Less than two weeks into college, Emily Adams got a phone call about a psychology study that could earn her $400. The caller told her he worked for an Oregon professor and asked her a series of questions in a voice she describes as "kind of passive and breathy" that had her reacting to the idea that women are smarter than men in increasingly convoluted scenarios involving suppressed feelings and black holes.
An hour and a half into the session, Adams decided to end the call. "[He asked me to] envision his brain and what I see in his brain and try to like conquer his brain... and I was like 'Uh, what the heck is this?' That was the point that I was just like, you know what, I don't feel comfortable with this and I hung up," she recalls.
The next morning, Adams found herself thinking that "wow, maybe this wasn't through the psychology department." She realized that neither the professor nor the building he supposedly worked in existed, so she e-mailed Lisa Cromer, the university's human subjects coordinator, to ask about the supposed study. Over the next few weeks, Cromer and other administrators would receive four more complaints about whom the campus has dubbed "the mystery caller."
In another bogus call, the faux researcher kept a student on the phone for 11 hours answering personal questions. In a third, he distressed a female graduate student when he referred to her and her three children by name. That call ended much sooner.
The specifics of each incident varied, says Lou Moses, acting head of the psychology department, but the impostor usually called as late as 11:30 p.m., asked inappropriate personal questions, and promised improbably high monetary compensation – up to $600 for a few hours. When it comes to psychology studies, the time-honored source of undergraduate pocket money, such lures "might make you not listen to your instincts," Cromer says. The department rarely doles out more than $10 hourly to study participants.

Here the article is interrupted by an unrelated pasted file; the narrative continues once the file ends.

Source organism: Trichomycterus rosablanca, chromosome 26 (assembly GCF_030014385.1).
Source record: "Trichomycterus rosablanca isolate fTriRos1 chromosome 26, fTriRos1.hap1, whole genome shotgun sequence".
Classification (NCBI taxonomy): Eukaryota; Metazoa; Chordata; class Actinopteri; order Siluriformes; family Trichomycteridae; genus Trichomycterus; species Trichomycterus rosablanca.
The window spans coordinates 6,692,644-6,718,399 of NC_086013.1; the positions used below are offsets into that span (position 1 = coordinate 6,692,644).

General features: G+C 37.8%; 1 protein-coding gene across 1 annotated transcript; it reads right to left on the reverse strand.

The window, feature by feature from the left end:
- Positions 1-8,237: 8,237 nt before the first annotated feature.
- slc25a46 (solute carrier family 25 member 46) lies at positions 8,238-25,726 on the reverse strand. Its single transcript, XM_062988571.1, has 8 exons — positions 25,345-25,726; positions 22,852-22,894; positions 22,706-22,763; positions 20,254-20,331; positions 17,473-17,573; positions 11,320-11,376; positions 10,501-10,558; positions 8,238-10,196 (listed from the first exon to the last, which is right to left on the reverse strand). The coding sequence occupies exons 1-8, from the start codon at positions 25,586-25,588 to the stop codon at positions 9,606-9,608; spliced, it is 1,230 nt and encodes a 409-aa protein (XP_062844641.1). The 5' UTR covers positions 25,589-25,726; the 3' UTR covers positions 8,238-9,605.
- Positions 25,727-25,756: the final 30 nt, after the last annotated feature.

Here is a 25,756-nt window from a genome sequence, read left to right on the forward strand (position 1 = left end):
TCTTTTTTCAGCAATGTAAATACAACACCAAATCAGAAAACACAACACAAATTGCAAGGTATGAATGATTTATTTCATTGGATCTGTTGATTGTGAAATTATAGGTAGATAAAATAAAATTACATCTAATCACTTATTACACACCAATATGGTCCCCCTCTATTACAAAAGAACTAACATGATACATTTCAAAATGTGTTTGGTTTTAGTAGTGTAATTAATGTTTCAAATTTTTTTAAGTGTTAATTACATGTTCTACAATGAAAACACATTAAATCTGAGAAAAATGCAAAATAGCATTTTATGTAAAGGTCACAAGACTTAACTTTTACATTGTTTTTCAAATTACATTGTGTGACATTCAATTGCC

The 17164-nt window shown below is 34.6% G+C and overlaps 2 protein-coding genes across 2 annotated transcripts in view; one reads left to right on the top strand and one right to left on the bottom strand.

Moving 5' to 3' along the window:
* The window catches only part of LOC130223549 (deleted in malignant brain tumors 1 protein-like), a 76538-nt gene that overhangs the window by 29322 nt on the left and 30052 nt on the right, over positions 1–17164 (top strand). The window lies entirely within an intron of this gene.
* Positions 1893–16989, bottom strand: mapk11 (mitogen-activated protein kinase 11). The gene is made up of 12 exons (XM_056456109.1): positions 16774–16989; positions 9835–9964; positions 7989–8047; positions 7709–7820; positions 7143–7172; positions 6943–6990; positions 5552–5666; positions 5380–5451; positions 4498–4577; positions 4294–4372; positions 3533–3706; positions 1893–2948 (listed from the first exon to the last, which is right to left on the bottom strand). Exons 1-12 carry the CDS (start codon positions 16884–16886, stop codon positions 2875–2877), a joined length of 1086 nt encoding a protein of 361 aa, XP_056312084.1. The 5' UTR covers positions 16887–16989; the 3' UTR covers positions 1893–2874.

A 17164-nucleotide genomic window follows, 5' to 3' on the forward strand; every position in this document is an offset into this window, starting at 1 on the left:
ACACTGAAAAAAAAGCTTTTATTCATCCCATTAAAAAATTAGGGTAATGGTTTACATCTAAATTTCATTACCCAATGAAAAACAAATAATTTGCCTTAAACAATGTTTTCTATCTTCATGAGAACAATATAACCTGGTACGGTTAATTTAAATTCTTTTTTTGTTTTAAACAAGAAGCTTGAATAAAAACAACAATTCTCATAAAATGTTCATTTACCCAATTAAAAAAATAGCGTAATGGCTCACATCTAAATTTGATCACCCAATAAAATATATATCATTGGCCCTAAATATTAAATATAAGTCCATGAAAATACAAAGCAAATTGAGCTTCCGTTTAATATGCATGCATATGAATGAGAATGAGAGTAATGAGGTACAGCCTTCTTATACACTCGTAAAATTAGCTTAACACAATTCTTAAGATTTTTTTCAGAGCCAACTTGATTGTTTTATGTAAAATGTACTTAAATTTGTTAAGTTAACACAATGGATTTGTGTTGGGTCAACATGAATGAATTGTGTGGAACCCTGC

With student directories available online, college campuses like Oregon's are easy targets for serial prank callers, and officials say this one is probably not acting internally. "[He's] not really savvy," Cromer says. "He could have done a heck of a better job" by using a real researcher's name, for instance. Beyond tracing one of the calls to an answering service in Texas, the university's department of public safety has no leads in identifying the perpetrator.
The psychology department has informed students about the situation and changed how it runs studies. Now, researchers must e-mail participants a day before calling them, and assign experiment protocol numbers that they can use to verify the study.
This is not the first time Oregon's psychology department has been plagued by impostors. Earlier this year, a man was arrested for impersonating a professor. He had carried a briefcase around campus, chatted with students, and even arranged for one undergraduate to do her honors project in his nonexistent neuroscience lab. By the time officials discovered the hoax in April, she had to scramble to graduate. According to Cromer, the charlatan "was a local guy" who "was just lonely." Moses knows of no connection between the faculty wannabe and the mystery caller.
As for the prank calls' effect, Moses acknowledges that their incidence "has the potential to affect... people's willingness to participate." And their influence on results? "I'm not worried about that at all," says Cromer. If Adams is any indication, the department won't suffer much. Despite needing time to "feel comfortable" again, she participated in her first real study weeks after the bogus one. This time it involved choosing numbers in a paper and pencil test; instead of trying to conquer someone else's brain, she stayed safely within her own.